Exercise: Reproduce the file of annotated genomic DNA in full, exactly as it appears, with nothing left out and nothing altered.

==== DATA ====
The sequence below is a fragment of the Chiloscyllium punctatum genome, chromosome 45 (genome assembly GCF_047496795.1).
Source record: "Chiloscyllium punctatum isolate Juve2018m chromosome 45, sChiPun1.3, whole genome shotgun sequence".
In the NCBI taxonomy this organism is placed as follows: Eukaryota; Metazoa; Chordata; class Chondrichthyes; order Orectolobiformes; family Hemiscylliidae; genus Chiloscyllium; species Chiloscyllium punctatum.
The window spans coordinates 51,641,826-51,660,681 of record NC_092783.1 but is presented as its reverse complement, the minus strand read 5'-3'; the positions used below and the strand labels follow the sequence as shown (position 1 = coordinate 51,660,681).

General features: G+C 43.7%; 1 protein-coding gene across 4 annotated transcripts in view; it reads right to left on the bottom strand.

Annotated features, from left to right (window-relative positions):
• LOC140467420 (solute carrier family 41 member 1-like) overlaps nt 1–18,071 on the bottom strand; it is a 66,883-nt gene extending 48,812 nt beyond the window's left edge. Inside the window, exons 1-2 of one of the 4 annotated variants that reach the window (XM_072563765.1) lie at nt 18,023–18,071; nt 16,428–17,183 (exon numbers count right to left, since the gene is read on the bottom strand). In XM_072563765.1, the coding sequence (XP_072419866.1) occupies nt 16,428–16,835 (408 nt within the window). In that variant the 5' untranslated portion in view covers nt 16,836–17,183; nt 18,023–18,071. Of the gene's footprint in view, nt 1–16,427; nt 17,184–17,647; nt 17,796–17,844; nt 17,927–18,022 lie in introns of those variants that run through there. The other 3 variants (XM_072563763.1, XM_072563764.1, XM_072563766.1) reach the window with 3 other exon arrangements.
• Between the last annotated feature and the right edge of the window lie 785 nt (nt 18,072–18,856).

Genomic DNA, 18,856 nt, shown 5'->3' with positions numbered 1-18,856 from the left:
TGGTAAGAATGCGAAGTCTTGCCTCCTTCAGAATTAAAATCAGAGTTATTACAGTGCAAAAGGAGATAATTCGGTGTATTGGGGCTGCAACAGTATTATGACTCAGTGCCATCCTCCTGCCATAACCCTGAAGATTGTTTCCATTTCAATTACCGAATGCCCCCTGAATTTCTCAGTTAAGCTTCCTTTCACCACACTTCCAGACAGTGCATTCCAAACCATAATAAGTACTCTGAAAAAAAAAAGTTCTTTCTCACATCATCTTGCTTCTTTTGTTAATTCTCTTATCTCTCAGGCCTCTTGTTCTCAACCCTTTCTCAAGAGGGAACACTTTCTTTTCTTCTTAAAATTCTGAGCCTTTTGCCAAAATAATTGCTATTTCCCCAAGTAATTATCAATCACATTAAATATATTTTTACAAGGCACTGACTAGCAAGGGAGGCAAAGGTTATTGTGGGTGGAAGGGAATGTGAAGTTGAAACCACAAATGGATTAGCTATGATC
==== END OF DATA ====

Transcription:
The sequence below is a fragment of the Chiloscyllium punctatum genome, chromosome 45 (genome assembly GCF_047496795.1).
Source record: "Chiloscyllium punctatum isolate Juve2018m chromosome 45, sChiPun1.3, whole genome shotgun sequence".
In the NCBI taxonomy this organism is placed as follows: Eukaryota; Metazoa; Chordata; class Chondrichthyes; order Orectolobiformes; family Hemiscylliidae; genus Chiloscyllium; species Chiloscyllium punctatum.
The window spans coordinates 51,641,826-51,660,681 of record NC_092783.1 but is presented as its reverse complement, the minus strand read 5'-3'; the positions used below and the strand labels follow the sequence as shown (position 1 = coordinate 51,660,681).

General features: G+C 43.7%; 1 protein-coding gene across 4 annotated transcripts in view; it reads right to left on the bottom strand.

Annotated features, from left to right (window-relative positions):
• LOC140467420 (solute carrier family 41 member 1-like) overlaps nt 1–18,071 on the bottom strand; it is a 66,883-nt gene extending 48,812 nt beyond the window's left edge. Inside the window, exons 1-2 of one of the 4 annotated variants that reach the window (XM_072563765.1) lie at nt 18,023–18,071; nt 16,428–17,183 (exon numbers count right to left, since the gene is read on the bottom strand). In XM_072563765.1, the coding sequence (XP_072419866.1) occupies nt 16,428–16,835 (408 nt within the window). In that variant the 5' untranslated portion in view covers nt 16,836–17,183; nt 18,023–18,071. Of the gene's footprint in view, nt 1–16,427; nt 17,184–17,647; nt 17,796–17,844; nt 17,927–18,022 lie in introns of those variants that run through there. The other 3 variants (XM_072563763.1, XM_072563764.1, XM_072563766.1) reach the window with 3 other exon arrangements.
• Between the last annotated feature and the right edge of the window lie 785 nt (nt 18,072–18,856).

Genomic DNA, 18,856 nt, shown 5'->3' with positions numbered 1-18,856 from the left:
TGGTAAGAATGCGAAGTCTTGCCTCCTTCAGAATTAAAATCAGAGTTATTACAGTGCAAAAGGAGATAATTCGGTGTATTGGGGCTGCAACAGTATTATGACTCAGTGCCATCCTCCTGCCATAACCCTGAAGATTGTTTCCATTTCAATTACCGAATGCCCCCTGAATTTCTCAGTTAAGCTTCCTTTCACCACACTTCCAGACAGTGCATTCCAAACCATAATAAGTACTCTGAAAAAAAAAAGTTCTTTCTCACATCATCTTGCTTCTTTTGTTAATTCTCTTATCTCTCAGGCCTCTTGTTCTCAACCCTTTCTCAAGAGGGAACACTTTCTTTTCTTCTTAAAATTCTGAGCCTTTTGCCAAAATAATTGCTATTTCCCCAAGTAATTATCAATCACATTAAATATATTTTTACAAGGCACTGACTAGCAAGGGAGGCAAAGGTTATTGTGGGTGGAAGGGAATGTGAAGTTGAAACCACAAATGGATTAGCTATGATC